When you think of Christian filmmakers impacting the culture, who comes to mind? Is it the Kendrick brothers creating evangelistic indies out of their church in Albany, Ga.? Or maybe it's a Hollywood power couple like Mark Burnett and Roma Downey producing The Bibleas a miniseries for the History Channel? Both are great examples. But behind the scenes, and without much fanfare, many more Christian artists are shaping mainstream entertainment in subtle ways every day.
On a recent episode of The Official Plugged In Podcast, I spoke with former Disney animator Tony Bancroft about his first directing gig, the 1998 hit Mulan, which is based on a Chinese folktale. I asked Tony if he found it difficult, as a Christian, grappling with the story's cultural origins and Eastern religion. He said, "I was very blessed and fortunate that my co-director, Barry Cook, was also a believer. It was something I didn't know about him when I joined the film, but one of the first conversations we had was about our faith. We kind of made a pact up front about how far we would go with certain content and certain elements."
Of course, it wouldn't have been appropriate for these men to turn a $100 million Disney feature into a personal soapbox for their Christian faith with baptisms in the Yangtze. No four-point sermons. Rather, their calling involved softening some of the Eastern spirituality.
"Of course, Buddhism and ancestor worship was a big part of that original story, and very culturally relevant in that historical time period," Tony explained, "so Barry and I really struggled with how to represent that and be true to Mulan's story without becoming preachy about it. Because it wasn't something we believed in. It wasn't something we wanted to put out there in a big way, in a preachy way."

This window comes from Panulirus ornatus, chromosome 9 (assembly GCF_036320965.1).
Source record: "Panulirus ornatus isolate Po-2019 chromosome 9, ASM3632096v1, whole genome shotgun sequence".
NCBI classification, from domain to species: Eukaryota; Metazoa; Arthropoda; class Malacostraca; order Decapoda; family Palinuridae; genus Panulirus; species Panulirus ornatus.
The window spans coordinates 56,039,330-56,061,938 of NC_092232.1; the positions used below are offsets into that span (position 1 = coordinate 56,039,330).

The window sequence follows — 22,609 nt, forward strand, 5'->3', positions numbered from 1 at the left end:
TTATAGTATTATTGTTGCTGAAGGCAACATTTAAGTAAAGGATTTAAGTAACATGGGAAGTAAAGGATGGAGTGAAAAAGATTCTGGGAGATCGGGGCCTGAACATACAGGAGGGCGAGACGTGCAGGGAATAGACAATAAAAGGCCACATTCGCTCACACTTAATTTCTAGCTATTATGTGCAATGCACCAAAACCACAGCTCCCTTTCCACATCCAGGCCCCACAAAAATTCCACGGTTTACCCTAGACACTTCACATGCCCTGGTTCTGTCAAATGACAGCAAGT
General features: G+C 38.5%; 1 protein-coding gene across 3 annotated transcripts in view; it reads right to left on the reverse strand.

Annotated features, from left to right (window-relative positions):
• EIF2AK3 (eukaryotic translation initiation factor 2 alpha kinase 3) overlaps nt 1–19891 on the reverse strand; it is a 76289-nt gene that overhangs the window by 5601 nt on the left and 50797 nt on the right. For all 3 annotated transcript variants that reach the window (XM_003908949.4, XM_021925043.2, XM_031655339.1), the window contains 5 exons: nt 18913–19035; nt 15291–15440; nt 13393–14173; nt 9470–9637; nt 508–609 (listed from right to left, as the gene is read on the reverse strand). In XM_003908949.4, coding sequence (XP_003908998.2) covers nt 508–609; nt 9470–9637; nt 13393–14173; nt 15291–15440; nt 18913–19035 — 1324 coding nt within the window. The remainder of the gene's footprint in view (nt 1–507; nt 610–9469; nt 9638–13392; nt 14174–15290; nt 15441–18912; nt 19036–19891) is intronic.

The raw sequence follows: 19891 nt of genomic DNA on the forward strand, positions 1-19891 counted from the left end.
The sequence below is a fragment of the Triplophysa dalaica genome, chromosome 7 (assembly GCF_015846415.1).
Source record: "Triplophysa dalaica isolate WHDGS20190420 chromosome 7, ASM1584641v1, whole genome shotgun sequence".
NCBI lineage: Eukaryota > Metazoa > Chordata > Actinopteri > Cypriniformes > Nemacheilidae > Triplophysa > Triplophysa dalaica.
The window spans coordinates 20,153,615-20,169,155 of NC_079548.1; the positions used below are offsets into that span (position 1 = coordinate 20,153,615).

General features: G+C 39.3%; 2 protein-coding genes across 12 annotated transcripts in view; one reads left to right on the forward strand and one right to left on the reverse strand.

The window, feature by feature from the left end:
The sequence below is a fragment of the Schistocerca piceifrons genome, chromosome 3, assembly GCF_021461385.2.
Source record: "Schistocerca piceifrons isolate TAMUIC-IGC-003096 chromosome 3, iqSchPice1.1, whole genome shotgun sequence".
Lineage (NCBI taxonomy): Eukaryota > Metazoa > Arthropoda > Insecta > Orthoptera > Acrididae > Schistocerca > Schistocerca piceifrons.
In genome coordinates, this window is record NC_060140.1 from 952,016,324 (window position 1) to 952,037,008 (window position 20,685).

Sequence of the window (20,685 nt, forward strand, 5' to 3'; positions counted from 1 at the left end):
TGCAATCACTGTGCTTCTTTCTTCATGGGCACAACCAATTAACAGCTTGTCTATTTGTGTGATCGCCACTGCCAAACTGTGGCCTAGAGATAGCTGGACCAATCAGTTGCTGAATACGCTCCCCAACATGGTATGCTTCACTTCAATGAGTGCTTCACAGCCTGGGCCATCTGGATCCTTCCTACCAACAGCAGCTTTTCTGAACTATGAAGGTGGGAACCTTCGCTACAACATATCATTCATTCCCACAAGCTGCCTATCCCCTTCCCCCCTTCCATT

Some Christians might argue that these artists shouldn't have been putting it out there at all. They'd argue that believers have no business devoting time and creativity to a project steeped in spiritual counterfeits. It's a no-win situation best left to others, they might say. But Tony and Barry realized that, left to others, the result could've been a Disney smash that, for generations, would proselytize children as much as entertain them. So they did what they could.
"We found different ways of handling tone. One of them was that the ancestors are kind of a raucous group [in] a crazy family reunion. So when the ghosts rise up out of the bays, it's a comic sequence. It's not reverential. That was one of the things we felt strongly about that we infused in there."
Subtle, but significant. You won't find encouraging stories like that among Mulan's newly released blu-ray bonus features. Yet it says a lot, and is probably more representative of Christians' impact on entertainment than we realize.
The Grammy Awards are supposed to be about music.
But this year, that focus got somewhat pre-emptively derailed by a leaked CBS memo that spelled out, in precise anatomical detail, exactly how anyone who might end up on camera—presenters, award winners, even those sitting in the audience—was supposed to dress.
I'll republish the memo here, but be warned, it's very, very specific when it comes to the body parts that ought to stay covered: